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Questions and Rhetoric in the Greek New Testament: An Essential Reference Resource for Exegesis

Douglas Estes. Questions and Rhetoric in the Greek New Testament: An Essential Reference Resource for Exegesis . Grand Rapids, MI: Zondervan Academic, 2017. 400 pp. $49.99.

While there are almost 1,000 questions in the GNT (making up about 15% of the sentences), most students of the NT have never really thought about the questions, focusing instead on the statements. Questions are similarly neglected in commentaries, grammars, and other literature. Convinced that it is as much the questions in the NT as the statements that make such a great impact on readers (16), Douglas Estes has written Questions and Rhetoric in the Greek New Testament (hereafter Questions and Rhetoric) to help the exegete of the GNT understand and interpret the questions of the GNT, questions that not only influence the theology of the text but also the life of the reader. “[T]he purpose of this book is to help interpreters understand the logic of questions in the GNT so they can explain the rhetorical (persuasive) effect of these questions in their interpretation of the NT” (20, emphasis original).

Questions and Rhetoric examines the top thirty-six types of questions in the GNT, which are distributed among the four major syntactic formations for questions (variable questions, polar questions, alternative questions, and set questions, covered in chapter 3). Once the syntactical construction is identified, the interpreter must determine the degree to which the question is also driven by semantics (chapter 4). Estes covers twenty-three types of questions driven by semantics, including open questions (questions without a push toward a possible answer), deliberative questions (questions asked of oneself for reflection), indexical questions (questions that introduce uncertainty or ambiguity), phatic questions (questions oriented more toward social than informational or rhetorical purposes), inapposite questions (questions in which the asker knows the answer), and request questions (questions intended to elicit a corresponding action).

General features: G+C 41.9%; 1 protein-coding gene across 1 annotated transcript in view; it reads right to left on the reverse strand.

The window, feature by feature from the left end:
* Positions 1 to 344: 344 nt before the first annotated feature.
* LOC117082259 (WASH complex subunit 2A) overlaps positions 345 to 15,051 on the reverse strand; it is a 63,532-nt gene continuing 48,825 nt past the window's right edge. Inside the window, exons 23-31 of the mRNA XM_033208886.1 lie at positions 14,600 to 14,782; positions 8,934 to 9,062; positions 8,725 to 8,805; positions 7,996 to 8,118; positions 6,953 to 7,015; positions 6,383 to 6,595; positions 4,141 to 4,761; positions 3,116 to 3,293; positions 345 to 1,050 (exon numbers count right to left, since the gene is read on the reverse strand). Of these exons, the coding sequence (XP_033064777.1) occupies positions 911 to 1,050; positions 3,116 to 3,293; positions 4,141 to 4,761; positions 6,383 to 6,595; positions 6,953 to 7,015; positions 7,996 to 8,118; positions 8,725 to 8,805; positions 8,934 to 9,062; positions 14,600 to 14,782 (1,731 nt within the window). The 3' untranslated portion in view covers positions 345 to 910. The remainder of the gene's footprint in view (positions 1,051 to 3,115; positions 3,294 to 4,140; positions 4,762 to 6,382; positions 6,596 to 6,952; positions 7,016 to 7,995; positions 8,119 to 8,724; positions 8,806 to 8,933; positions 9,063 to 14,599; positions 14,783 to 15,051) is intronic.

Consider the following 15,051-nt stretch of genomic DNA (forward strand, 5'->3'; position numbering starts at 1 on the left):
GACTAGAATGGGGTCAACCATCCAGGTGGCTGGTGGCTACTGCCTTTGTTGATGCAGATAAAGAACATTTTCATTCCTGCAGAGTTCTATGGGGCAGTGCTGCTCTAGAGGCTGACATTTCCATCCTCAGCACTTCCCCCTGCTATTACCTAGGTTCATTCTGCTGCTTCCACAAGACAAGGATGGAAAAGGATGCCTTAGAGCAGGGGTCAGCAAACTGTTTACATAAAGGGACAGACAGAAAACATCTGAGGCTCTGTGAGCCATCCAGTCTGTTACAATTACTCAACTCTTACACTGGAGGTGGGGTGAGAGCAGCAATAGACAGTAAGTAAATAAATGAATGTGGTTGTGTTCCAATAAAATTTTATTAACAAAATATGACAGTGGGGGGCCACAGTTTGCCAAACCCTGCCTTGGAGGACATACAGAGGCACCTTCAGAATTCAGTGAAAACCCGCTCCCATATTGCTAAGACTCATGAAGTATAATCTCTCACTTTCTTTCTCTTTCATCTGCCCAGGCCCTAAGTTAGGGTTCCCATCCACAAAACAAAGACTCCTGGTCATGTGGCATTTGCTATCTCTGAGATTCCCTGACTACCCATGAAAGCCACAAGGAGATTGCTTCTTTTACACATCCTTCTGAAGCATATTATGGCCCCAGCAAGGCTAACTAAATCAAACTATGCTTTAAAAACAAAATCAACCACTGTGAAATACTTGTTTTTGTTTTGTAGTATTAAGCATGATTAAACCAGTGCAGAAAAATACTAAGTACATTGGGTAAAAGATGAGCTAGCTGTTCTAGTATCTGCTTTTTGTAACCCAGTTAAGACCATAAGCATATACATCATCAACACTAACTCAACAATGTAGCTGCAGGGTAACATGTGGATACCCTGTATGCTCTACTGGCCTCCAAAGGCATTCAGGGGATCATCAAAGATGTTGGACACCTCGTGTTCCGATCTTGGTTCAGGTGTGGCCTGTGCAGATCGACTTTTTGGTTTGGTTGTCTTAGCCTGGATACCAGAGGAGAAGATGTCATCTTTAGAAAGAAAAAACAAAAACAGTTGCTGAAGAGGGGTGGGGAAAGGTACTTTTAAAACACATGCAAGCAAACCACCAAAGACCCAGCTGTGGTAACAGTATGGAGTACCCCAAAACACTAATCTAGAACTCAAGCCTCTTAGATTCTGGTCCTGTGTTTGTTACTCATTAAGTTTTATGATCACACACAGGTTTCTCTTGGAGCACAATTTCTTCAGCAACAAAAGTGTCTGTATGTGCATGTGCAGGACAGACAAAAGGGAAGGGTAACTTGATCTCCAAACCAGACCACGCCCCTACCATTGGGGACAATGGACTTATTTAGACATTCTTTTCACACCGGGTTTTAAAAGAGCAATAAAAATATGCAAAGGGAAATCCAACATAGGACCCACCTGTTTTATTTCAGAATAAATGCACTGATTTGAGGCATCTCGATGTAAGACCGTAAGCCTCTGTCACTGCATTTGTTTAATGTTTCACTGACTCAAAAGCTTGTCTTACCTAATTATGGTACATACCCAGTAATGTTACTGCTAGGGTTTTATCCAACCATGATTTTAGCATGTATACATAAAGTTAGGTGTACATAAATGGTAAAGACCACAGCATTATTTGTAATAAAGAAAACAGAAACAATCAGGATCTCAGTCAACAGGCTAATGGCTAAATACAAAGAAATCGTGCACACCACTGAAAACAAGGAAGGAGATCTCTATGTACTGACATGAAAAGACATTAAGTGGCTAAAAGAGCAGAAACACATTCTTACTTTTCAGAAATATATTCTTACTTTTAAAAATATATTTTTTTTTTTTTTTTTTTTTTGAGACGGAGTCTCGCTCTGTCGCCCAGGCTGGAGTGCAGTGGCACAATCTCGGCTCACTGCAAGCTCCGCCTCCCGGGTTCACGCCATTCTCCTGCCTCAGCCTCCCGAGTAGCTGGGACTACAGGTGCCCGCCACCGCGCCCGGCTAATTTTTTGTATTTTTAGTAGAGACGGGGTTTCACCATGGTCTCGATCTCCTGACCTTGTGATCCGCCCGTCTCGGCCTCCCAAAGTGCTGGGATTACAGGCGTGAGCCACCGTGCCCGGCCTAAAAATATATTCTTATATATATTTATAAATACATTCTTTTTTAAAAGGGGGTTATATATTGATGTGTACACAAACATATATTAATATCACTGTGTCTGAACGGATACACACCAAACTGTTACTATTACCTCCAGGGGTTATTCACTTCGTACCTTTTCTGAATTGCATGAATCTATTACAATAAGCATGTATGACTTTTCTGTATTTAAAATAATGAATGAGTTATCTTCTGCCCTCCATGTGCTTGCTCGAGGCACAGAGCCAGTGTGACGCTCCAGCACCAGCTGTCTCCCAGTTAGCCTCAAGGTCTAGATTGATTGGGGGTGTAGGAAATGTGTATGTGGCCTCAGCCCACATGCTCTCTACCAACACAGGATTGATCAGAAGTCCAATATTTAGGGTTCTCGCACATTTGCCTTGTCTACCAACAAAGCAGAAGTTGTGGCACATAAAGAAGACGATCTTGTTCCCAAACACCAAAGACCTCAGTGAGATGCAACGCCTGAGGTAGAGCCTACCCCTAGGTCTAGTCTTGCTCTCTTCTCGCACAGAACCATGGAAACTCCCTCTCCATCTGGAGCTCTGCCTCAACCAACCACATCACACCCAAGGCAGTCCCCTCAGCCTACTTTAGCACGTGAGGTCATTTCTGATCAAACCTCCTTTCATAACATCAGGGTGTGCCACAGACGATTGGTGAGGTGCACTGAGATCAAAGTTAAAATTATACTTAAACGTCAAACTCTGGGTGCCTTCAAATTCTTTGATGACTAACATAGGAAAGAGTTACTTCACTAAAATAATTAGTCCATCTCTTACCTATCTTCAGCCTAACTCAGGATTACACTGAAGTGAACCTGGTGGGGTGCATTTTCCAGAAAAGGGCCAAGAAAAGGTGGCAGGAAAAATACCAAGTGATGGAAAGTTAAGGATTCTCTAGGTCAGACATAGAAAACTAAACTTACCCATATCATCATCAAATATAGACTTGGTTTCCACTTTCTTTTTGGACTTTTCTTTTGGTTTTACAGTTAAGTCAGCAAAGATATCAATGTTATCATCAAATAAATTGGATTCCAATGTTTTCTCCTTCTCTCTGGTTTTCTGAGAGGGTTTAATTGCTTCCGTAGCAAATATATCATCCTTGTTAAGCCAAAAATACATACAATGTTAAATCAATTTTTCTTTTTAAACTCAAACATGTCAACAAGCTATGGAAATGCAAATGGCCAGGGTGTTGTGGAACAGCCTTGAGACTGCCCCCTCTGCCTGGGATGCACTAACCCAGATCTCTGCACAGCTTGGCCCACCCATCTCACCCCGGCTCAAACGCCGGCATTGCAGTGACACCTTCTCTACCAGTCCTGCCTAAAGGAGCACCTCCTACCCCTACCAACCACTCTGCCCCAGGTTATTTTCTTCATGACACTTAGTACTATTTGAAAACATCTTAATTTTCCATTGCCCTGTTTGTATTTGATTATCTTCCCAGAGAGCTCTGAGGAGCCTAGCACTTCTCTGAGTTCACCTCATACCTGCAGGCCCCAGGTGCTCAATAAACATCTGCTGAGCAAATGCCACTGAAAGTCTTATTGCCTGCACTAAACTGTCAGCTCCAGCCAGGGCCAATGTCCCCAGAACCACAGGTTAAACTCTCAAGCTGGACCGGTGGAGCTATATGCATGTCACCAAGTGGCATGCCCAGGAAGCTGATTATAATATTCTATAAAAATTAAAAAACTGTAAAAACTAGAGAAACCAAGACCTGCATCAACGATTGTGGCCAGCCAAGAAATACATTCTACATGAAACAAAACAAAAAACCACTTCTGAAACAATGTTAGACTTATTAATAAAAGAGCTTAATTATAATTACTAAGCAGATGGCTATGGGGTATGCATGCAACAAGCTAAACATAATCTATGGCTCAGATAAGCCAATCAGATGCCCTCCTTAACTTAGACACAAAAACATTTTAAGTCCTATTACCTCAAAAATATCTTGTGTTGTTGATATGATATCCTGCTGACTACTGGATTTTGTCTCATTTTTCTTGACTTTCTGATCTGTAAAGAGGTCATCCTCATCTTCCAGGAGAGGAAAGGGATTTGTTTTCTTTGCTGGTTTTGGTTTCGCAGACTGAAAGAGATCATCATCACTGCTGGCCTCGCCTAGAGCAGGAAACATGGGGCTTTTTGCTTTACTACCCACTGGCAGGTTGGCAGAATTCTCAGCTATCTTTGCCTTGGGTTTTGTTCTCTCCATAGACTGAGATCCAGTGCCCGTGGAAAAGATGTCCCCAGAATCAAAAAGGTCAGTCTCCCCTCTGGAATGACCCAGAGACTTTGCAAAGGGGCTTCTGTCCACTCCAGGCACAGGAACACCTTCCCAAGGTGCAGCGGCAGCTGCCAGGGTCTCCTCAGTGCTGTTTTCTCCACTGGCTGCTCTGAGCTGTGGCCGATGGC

The last major chapter of the book addresses questions driven by pragmatics, the most rhetorically powerful yet most difficult to identify category.  This chapter examines pragmatic factors by looking at three main areas: turn, position, and repetition. Turn is related to which speaker asks the question (e.g. a first-turn question is asked by the first speaker in the first utterance of a dialogue, a second-turn question is asked by the second speaker in the second utterance of a dialogue, etc.), position has to do with where the question is within the turn, and repetition occurs when there is more than one question in a sequence. A total of nine question types within these three areas are addressed, such as governing questions (first-turn; asked to assert control over the direction of the dialogue), focus-shifting questions (second-turn; asked to move the dialogue away from the focus of the first-utterance turn), middle-position questions (position; asked in the middle of a turn), and multiple questions (repetition; three or more related questions in succession to amplify the rhetorical goal of the speaker).

Each of the question types in Questions and Rhetoric is covered in six sections: introduction, formation, rhetorical effects, case studies, further examples from the GNT, and key bibliography. While this brief overview of the book did not address rhetorical effects, I think these section are the heart of the book as they illuminate what interpreters have likely missed from NT texts due to not understanding questions and/or interpreting them with alethic logic (the thinking behind propositions). Questions and Rhetoric is a must-have resource for all who take interpreting the NT seriously and have at least intermediate knowledge of NT Greek. Seminary Greek students and instructors, pastors with a working knowledge of Koine, and NT scholars alike would do well to have this book on their shelf of tools for exegesis.

Many thanks to Zondervan Academic for the review copy!

Purchase: Amazon

 

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3 Comments

  1. Jennifer, thanks for sharing this review. I put my eyes on these book as soon as I saw it published in the catalog, and was wondering if I should get it.

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